Eventually, Simon proposes to Rose and they head off to London (with Topaz and Stephen, the castle farm hand who is madly in love with Cassandra). Only Simon returns one evening to find Cassandra engaging in a midsummer ceremony which he asks to be brought into, at which point the two end up kissing. Believe it or not, this part wasn’t as predictable as it sounds. Anyway, Cassandra insists that he leave, only to later realise that she herself is in love with him and to make things worse she is sure that Rose does not love him. So she goes to London to find him, only to be left heartbroken and to find that she was write all along. She returns home and (of course) locks her father in the castle turret to help him write. Just your everyday reaction to heartbreak really.

In the end, it all comes out about Rose and Neil. Simon decides to go back to New York and invites Cassandra to join him. She declines despite still being in love, for she needs to stay at the castle to write in her novel. My younger self was screaming with happiness at this point – a story with a happy ending where the girl doesn’t go chasing after the guy… but instead opts to pursue her novel writing dreams.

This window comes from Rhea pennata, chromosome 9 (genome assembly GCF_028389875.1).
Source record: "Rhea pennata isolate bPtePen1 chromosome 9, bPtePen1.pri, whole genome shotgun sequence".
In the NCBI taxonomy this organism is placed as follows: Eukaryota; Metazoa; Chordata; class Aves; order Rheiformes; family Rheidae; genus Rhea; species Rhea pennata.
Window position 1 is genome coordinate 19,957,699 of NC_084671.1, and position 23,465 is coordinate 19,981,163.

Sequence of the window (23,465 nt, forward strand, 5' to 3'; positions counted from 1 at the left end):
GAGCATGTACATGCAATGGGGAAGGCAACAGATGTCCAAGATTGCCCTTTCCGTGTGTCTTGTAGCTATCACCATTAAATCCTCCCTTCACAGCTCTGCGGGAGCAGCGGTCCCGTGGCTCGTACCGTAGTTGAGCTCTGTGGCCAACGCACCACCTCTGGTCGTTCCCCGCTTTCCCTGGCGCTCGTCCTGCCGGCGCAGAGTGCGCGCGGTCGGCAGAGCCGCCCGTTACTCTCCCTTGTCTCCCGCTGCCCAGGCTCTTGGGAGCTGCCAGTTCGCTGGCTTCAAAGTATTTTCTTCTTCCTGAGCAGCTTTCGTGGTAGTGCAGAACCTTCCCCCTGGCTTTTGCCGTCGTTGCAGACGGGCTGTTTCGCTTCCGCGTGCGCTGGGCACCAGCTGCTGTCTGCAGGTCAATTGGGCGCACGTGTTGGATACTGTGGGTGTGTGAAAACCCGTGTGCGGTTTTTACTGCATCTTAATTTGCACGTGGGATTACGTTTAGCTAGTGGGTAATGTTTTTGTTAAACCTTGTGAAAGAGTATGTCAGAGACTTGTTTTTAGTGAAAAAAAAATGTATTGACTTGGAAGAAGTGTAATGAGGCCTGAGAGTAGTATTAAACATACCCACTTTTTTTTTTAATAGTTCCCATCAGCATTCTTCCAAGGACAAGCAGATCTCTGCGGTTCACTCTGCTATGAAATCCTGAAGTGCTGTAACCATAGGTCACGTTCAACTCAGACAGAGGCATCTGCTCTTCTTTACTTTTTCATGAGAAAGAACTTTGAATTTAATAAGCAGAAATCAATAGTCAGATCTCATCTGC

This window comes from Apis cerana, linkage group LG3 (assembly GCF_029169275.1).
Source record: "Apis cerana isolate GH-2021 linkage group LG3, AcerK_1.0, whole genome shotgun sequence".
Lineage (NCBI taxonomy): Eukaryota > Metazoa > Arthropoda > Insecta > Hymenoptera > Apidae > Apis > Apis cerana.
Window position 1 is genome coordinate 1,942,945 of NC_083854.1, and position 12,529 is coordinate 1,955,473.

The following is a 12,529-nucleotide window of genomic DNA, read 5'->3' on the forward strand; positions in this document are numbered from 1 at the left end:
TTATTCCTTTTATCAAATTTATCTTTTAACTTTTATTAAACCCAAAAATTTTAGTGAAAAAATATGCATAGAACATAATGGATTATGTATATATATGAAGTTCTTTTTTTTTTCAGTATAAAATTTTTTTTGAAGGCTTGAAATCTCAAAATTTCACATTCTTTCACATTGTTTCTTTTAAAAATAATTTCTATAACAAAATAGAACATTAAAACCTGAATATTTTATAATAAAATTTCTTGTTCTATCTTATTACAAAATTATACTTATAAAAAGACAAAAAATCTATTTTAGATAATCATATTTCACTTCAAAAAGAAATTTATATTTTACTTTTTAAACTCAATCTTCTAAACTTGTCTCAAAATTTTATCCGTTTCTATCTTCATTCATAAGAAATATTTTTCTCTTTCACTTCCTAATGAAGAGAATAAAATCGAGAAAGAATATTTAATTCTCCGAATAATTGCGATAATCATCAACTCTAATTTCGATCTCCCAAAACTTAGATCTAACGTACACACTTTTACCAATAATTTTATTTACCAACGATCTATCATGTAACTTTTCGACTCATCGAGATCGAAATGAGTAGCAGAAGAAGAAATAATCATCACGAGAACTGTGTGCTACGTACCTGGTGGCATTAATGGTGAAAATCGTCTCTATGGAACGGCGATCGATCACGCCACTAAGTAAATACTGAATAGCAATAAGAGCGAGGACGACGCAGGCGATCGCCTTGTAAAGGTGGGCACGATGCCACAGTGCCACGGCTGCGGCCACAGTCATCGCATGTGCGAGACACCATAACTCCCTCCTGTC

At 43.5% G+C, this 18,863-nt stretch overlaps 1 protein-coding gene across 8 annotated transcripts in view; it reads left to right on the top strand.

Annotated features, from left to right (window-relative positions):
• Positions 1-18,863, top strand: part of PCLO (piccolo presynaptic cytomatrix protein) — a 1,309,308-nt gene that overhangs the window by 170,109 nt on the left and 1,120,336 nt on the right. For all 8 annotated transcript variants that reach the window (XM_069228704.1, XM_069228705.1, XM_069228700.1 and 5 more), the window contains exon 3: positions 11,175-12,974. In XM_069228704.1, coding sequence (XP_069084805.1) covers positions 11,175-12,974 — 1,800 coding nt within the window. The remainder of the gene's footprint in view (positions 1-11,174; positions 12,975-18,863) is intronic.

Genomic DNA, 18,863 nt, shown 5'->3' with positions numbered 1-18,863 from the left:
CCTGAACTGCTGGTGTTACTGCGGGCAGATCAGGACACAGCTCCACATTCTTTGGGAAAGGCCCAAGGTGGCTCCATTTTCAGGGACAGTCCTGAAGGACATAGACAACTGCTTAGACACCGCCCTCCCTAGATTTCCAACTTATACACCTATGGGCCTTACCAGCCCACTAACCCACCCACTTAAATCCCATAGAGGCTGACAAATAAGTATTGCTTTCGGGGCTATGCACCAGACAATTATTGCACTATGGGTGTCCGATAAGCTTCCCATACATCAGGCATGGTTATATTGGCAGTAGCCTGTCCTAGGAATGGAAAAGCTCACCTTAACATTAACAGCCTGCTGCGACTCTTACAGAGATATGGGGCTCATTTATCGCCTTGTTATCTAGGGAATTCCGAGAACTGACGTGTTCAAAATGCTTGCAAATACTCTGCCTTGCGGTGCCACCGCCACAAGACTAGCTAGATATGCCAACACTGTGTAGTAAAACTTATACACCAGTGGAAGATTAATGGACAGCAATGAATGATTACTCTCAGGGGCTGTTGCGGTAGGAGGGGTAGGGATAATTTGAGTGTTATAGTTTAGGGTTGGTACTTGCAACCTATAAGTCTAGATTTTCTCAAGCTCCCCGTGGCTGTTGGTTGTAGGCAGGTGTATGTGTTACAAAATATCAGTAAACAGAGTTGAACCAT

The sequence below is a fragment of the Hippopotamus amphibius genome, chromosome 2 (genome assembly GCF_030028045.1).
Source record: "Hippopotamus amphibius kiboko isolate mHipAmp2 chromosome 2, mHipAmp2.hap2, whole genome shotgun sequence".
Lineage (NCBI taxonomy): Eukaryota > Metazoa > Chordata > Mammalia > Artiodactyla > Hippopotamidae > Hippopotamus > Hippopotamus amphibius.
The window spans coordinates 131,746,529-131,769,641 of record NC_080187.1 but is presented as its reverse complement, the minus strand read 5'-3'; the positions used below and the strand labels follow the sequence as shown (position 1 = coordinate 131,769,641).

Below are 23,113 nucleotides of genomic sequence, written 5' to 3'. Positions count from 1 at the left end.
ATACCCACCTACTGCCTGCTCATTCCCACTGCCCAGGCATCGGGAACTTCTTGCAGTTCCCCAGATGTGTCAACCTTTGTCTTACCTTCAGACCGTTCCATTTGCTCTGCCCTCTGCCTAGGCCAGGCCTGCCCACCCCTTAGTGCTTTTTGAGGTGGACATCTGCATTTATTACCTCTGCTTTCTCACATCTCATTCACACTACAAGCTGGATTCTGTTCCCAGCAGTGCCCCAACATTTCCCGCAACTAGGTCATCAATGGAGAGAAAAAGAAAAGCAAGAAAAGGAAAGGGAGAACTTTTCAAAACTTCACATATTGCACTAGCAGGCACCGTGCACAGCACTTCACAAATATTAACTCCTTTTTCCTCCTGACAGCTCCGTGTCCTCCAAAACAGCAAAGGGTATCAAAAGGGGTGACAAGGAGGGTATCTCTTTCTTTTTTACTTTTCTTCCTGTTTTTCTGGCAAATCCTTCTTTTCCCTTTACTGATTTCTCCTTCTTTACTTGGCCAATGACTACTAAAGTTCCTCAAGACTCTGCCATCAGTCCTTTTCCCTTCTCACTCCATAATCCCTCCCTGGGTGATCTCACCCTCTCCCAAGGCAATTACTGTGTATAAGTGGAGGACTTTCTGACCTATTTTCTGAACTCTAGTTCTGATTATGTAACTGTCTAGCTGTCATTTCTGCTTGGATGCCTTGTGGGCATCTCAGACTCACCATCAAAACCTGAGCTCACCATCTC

Being unfamiliar with the book as I am, I cannot say whether or not this was a good adaptation. However, this was enjoyable piece of theatre that certainly made me laugh and that’s hard for a performance to do (especially when I’m sat up in the rafters and can hear the pigeons better than the cast). The characters of Topaz, Stephen and Leda (a famous photographer and aunt of Simon and Neil) really brought a comedic edge to the piece and brought it to life.